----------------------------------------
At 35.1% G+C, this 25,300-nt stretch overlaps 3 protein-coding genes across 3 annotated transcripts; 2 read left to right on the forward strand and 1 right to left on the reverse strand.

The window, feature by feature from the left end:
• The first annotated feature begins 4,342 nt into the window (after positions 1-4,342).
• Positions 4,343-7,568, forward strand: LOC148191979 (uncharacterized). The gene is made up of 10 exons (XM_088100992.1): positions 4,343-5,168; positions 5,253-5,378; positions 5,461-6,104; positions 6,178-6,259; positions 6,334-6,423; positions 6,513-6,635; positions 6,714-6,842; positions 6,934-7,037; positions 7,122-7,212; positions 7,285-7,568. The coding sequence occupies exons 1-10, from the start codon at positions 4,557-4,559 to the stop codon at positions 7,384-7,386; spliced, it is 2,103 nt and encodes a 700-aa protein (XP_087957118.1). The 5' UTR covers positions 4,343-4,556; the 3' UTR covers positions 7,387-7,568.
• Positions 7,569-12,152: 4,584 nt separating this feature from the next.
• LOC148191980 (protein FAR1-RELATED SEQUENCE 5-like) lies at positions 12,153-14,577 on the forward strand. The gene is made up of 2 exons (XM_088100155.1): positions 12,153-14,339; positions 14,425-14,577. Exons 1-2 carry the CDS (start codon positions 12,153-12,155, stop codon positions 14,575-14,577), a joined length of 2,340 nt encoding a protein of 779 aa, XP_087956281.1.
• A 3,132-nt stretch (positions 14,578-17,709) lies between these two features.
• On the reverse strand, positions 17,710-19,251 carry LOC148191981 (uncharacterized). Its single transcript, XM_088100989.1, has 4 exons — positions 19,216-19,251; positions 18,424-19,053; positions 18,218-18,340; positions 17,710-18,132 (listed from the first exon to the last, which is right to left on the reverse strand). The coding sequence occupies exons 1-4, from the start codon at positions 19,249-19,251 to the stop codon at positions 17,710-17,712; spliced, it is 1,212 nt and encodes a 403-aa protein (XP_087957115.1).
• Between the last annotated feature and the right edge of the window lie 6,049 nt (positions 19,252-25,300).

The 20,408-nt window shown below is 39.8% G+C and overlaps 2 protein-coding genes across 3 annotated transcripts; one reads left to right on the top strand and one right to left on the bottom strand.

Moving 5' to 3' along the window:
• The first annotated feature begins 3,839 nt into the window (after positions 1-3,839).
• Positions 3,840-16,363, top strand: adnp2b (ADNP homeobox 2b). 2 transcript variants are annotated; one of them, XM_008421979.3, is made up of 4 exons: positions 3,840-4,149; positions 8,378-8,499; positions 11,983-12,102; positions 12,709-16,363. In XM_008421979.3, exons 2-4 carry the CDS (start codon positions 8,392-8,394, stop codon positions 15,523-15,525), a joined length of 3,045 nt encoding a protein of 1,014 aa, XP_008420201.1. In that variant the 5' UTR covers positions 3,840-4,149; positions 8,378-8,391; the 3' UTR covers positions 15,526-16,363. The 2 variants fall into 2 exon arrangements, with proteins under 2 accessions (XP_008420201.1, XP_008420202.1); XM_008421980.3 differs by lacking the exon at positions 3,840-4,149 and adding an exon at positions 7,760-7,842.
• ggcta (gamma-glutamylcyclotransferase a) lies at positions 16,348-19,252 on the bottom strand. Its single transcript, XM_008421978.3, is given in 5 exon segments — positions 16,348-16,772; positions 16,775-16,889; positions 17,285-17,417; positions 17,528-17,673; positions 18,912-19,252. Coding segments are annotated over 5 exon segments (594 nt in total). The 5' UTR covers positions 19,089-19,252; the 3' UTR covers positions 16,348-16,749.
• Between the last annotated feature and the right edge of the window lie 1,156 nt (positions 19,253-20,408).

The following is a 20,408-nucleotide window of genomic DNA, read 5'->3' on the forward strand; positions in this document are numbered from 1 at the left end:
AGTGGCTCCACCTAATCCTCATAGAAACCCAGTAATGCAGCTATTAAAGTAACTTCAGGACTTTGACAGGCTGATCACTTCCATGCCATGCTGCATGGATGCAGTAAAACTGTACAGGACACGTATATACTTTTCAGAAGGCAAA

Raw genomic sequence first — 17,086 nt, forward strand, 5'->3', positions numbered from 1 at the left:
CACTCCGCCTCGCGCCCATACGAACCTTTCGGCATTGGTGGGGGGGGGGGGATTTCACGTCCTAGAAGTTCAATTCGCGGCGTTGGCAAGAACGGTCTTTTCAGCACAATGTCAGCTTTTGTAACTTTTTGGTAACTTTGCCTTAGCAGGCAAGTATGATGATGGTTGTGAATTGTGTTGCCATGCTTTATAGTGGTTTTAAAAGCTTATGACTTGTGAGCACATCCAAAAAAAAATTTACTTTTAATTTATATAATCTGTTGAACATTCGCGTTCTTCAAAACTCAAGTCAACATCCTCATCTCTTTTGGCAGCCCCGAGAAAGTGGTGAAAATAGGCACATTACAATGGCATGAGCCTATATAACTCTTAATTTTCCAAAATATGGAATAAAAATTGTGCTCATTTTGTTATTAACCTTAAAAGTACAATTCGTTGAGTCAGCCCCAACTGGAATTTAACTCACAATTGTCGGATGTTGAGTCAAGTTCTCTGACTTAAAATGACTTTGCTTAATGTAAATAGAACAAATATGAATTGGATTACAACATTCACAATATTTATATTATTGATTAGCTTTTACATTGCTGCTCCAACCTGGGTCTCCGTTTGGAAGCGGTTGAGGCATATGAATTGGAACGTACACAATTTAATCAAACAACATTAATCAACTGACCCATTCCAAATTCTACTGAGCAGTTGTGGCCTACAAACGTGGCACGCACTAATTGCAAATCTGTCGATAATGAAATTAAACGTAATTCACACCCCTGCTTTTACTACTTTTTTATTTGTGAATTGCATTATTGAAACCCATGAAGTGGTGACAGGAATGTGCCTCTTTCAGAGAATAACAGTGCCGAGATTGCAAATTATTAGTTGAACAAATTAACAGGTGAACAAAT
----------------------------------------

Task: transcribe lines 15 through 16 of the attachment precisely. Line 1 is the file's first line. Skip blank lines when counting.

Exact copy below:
• Between the last annotated feature and the right edge of the window lie 1,156 nt (positions 19,253-20,408).

The following is a 20,408-nucleotide window of genomic DNA, read 5'->3' on the forward strand; positions in this document are numbered from 1 at the left end: